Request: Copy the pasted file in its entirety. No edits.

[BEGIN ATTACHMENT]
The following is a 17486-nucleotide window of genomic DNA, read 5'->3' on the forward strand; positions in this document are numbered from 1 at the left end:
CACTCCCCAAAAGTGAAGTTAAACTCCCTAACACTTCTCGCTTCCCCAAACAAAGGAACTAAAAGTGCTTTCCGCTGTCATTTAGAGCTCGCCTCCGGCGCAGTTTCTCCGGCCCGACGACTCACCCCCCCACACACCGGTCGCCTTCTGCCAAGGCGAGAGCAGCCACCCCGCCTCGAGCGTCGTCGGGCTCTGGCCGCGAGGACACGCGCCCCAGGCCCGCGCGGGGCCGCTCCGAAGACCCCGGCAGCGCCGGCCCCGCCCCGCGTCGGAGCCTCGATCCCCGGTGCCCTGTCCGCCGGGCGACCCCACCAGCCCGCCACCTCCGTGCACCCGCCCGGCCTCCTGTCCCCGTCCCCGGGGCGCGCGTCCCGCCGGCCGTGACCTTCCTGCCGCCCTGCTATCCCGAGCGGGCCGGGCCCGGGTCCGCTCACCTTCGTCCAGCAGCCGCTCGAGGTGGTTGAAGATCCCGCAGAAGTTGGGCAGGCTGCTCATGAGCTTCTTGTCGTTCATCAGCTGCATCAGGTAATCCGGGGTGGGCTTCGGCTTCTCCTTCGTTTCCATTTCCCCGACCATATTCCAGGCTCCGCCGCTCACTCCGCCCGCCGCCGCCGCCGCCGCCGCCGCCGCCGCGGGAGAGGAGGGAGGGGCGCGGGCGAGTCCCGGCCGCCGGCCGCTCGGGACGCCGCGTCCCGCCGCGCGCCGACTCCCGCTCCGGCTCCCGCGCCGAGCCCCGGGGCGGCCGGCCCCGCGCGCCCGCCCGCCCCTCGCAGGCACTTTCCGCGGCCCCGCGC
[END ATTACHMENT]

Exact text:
The following is a 17486-nucleotide window of genomic DNA, read 5'->3' on the forward strand; positions in this document are numbered from 1 at the left end:
CACTCCCCAAAAGTGAAGTTAAACTCCCTAACACTTCTCGCTTCCCCAAACAAAGGAACTAAAAGTGCTTTCCGCTGTCATTTAGAGCTCGCCTCCGGCGCAGTTTCTCCGGCCCGACGACTCACCCCCCCACACACCGGTCGCCTTCTGCCAAGGCGAGAGCAGCCACCCCGCCTCGAGCGTCGTCGGGCTCTGGCCGCGAGGACACGCGCCCCAGGCCCGCGCGGGGCCGCTCCGAAGACCCCGGCAGCGCCGGCCCCGCCCCGCGTCGGAGCCTCGATCCCCGGTGCCCTGTCCGCCGGGCGACCCCACCAGCCCGCCACCTCCGTGCACCCGCCCGGCCTCCTGTCCCCGTCCCCGGGGCGCGCGTCCCGCCGGCCGTGACCTTCCTGCCGCCCTGCTATCCCGAGCGGGCCGGGCCCGGGTCCGCTCACCTTCGTCCAGCAGCCGCTCGAGGTGGTTGAAGATCCCGCAGAAGTTGGGCAGGCTGCTCATGAGCTTCTTGTCGTTCATCAGCTGCATCAGGTAATCCGGGGTGGGCTTCGGCTTCTCCTTCGTTTCCATTTCCCCGACCATATTCCAGGCTCCGCCGCTCACTCCGCCCGCCGCCGCCGCCGCCGCCGCCGCCGCCGCGGGAGAGGAGGGAGGGGCGCGGGCGAGTCCCGGCCGCCGGCCGCTCGGGACGCCGCGTCCCGCCGCGCGCCGACTCCCGCTCCGGCTCCCGCGCCGAGCCCCGGGGCGGCCGGCCCCGCGCGCCCGCCCGCCCCTCGCAGGCACTTTCCGCGGCCCCGCGC